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The Idumea Quartet The Idumea Quartet
Album: More Than One
Label: Penny Fiddle
Tracks: 19

As debut albums go, More Than One stands out as managing to achieve the seemingly impossible, by sounding both refreshingly original and traditional at one and the same time.

Using a classical string quartet format of two violin players, a viola player and a cellist, Nathan Bontrager, Ewan Macdonald, Jane Rotherfield and Rebecca (Becka) Wolfe share a common background in traditional music whilst, in their own words 'The Idumea Quartet' deconstruct and reassemble Appalachian folk music'. Indeed this sense of history is reflected in the very name of the group itself. Whilst Idumea is the Latin name for the land of the Edomites, and such illustrious artists as The Watersons, Young Tradition and Lady Maisery have all used the word as titles, the name derives from song number 47b in the Sacred Harp text, an important source of early American traditional music, originating in New England.

All tracks on the release are arranged by the group, and whilst the majority are trad. arr, Jane contributes two or three herself. The range of influences from other genres is also very apparent, resulting in an eclectic-sounding collection which will maintain the listener's attention throughout.

Opener, the instrumental Falls Of Richmond/Grub Springs, staples of the Old Time repertoire, gets the CD off to a rousing start, with the latter employing a technique known as "polytonality", toe-tapping inducing in the extreme. Other instrumental tracks include Jane's Carthy Hoose and album closer Sullivan's Hollow, a Mississippi fiddle tune which, following a visit to the Isle of Skye, takes on a highland colour. With Jane's Sports Are Sports, however, a tune guaranteed to put a smile on your face, her compositional talents really do come to the fore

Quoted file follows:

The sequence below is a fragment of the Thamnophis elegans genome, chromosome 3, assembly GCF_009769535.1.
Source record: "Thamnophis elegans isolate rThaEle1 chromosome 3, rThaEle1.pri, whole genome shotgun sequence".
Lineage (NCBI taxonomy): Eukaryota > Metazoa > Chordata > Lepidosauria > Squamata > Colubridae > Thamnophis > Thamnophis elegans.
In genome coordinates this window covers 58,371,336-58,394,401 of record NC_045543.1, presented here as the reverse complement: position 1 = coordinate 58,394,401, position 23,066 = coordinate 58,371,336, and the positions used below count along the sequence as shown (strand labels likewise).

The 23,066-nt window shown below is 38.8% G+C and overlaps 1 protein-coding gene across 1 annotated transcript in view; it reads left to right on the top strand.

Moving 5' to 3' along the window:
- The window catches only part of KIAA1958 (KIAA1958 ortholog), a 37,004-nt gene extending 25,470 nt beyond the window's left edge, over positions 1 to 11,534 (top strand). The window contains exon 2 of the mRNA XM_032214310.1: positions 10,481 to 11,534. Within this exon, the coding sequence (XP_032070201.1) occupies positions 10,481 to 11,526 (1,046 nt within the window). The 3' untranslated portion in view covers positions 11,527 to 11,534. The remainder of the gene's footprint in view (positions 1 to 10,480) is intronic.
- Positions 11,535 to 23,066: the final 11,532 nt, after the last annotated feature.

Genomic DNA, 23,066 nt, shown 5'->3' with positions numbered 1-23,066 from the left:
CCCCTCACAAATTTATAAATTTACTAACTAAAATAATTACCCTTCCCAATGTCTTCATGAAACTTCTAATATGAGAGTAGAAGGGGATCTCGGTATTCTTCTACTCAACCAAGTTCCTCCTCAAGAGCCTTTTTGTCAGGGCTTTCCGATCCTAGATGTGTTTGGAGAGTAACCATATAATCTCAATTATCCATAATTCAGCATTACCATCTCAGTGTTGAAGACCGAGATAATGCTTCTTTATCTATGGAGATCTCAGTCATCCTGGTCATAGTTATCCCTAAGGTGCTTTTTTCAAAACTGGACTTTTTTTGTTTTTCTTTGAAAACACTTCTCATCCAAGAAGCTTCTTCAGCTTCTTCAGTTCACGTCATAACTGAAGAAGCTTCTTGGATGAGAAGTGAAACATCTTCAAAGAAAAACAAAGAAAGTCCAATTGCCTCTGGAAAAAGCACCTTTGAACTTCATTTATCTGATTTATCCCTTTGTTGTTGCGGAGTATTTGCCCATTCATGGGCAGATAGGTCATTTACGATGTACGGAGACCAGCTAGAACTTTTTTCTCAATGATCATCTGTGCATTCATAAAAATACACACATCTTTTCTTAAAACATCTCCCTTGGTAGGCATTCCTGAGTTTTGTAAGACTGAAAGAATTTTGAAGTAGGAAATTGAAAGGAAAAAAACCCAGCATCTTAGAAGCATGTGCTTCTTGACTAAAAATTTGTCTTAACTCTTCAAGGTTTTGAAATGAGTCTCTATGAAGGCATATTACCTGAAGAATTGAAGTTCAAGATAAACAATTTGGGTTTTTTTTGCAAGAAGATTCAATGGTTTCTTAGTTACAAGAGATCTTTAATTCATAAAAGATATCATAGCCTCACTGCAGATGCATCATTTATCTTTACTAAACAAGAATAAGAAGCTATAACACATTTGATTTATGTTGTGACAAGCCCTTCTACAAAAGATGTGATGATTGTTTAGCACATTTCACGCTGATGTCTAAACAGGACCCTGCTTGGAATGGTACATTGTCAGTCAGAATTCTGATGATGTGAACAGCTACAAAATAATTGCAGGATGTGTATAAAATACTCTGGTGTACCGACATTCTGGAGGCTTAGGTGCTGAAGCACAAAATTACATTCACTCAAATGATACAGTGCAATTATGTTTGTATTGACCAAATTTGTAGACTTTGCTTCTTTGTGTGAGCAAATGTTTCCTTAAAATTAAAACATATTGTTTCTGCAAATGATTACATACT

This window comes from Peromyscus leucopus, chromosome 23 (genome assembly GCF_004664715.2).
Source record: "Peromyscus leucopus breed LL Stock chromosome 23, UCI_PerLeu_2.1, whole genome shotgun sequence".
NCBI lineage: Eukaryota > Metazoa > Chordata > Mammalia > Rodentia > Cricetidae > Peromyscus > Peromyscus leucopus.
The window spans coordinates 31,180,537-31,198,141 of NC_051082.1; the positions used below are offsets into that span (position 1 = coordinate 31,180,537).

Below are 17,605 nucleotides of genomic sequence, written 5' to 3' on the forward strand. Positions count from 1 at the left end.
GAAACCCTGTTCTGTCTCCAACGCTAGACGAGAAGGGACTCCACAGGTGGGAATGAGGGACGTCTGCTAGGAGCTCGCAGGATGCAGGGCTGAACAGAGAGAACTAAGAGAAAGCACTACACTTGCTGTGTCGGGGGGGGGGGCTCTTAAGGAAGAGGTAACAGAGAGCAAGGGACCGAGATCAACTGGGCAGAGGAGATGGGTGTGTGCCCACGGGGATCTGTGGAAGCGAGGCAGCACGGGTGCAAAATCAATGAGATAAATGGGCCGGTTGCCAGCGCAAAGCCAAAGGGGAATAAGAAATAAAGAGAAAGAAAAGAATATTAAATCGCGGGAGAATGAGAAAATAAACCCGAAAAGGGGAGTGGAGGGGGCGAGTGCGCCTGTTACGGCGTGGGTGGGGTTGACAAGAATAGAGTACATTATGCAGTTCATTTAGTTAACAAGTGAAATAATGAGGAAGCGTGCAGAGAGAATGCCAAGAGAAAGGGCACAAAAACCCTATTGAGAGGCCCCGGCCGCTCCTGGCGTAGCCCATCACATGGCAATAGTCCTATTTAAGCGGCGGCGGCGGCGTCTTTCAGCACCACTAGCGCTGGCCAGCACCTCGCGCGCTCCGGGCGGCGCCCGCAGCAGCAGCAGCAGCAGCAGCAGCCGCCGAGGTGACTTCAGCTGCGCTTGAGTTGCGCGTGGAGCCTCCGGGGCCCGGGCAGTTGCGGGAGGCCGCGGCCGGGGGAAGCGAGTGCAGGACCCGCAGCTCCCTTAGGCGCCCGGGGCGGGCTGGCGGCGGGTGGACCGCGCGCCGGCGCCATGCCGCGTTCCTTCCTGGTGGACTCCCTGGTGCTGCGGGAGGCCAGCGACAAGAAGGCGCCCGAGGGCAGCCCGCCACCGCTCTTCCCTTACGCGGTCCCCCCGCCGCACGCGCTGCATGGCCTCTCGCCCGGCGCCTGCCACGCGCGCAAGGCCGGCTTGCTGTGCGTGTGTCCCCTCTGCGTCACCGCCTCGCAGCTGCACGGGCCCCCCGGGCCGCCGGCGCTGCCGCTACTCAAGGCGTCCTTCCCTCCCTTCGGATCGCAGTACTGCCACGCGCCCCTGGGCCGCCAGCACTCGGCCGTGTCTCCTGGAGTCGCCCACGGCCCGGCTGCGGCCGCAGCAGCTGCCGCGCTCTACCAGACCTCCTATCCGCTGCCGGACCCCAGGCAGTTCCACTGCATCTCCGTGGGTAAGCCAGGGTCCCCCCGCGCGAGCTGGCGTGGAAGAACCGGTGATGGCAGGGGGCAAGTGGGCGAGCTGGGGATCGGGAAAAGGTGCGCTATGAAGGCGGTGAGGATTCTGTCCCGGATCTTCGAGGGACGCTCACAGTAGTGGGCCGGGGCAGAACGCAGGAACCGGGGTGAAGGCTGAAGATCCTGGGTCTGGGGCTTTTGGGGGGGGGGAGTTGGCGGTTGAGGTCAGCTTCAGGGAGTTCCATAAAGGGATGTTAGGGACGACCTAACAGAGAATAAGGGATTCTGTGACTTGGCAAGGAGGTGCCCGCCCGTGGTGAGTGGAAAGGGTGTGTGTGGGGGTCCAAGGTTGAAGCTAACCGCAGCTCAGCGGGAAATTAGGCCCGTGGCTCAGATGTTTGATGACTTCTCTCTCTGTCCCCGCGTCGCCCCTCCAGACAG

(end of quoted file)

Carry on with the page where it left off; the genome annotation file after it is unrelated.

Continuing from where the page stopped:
A haunting delivery of Silver Dagger, popularised by Joan Baez, is mesmorising, the crystal clear vocals and melancholic strings combining effortlessly, whilst the 'vocal tune' Fall On my Knees exemplifies the depth and range of the group's repertoire and skills, just don't expect a Old Crow Medicine Show-lite interpetation. Cluck Old Hen, a brooding, mournful Old Time song, set here in a minor key, is an appropriate elegy to a soon-to-be-departed hen, further enhanced by a contemporary tune from Andy Letcher.

And Am I Born to Die? could be considered the centrepiece of the album, coming in at nigh on seven minutes. With the text drawn from a hymn by Charles Wesley first published in 1763, a version of which appears in the above-mentioned Sacred Harp, the melody being the source of the group's name, this a truly intense song

Shape note or Sacred Harp singing clearly has many inherent technicalities, and the extensive sleeve notes go a long way to providing explanations, these will be especially pleasing for those who wish to glean more of the musical theory behind the music.

One of the group's avowed aims is to seek to bring traditional repertoire into conversation with a chamber music aesthetic. Whilst this concept may seem far-fetched or contrived, it works admirably.

The Idumea Quartet provide a refreshing, rewarding listening experience. It is to be hoped that the future will, indeed, see More Than One.

David Pratt